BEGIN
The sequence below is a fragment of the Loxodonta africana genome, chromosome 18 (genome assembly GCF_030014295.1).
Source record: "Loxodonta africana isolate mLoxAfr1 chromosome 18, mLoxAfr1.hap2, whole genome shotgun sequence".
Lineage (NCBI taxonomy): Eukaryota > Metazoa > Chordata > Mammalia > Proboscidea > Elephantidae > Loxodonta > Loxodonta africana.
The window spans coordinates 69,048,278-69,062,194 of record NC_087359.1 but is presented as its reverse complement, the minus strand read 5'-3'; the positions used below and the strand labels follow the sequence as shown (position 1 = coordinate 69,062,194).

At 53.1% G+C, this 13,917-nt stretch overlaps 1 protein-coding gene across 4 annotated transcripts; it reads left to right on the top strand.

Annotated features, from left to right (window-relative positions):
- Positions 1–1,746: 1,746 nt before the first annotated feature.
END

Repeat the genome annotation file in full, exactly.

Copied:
The sequence below is a fragment of the Loxodonta africana genome, chromosome 18 (genome assembly GCF_030014295.1).
Source record: "Loxodonta africana isolate mLoxAfr1 chromosome 18, mLoxAfr1.hap2, whole genome shotgun sequence".
Lineage (NCBI taxonomy): Eukaryota > Metazoa > Chordata > Mammalia > Proboscidea > Elephantidae > Loxodonta > Loxodonta africana.
The window spans coordinates 69,048,278-69,062,194 of record NC_087359.1 but is presented as its reverse complement, the minus strand read 5'-3'; the positions used below and the strand labels follow the sequence as shown (position 1 = coordinate 69,062,194).

At 53.1% G+C, this 13,917-nt stretch overlaps 1 protein-coding gene across 4 annotated transcripts; it reads left to right on the top strand.

Annotated features, from left to right (window-relative positions):
- Positions 1–1,746: 1,746 nt before the first annotated feature.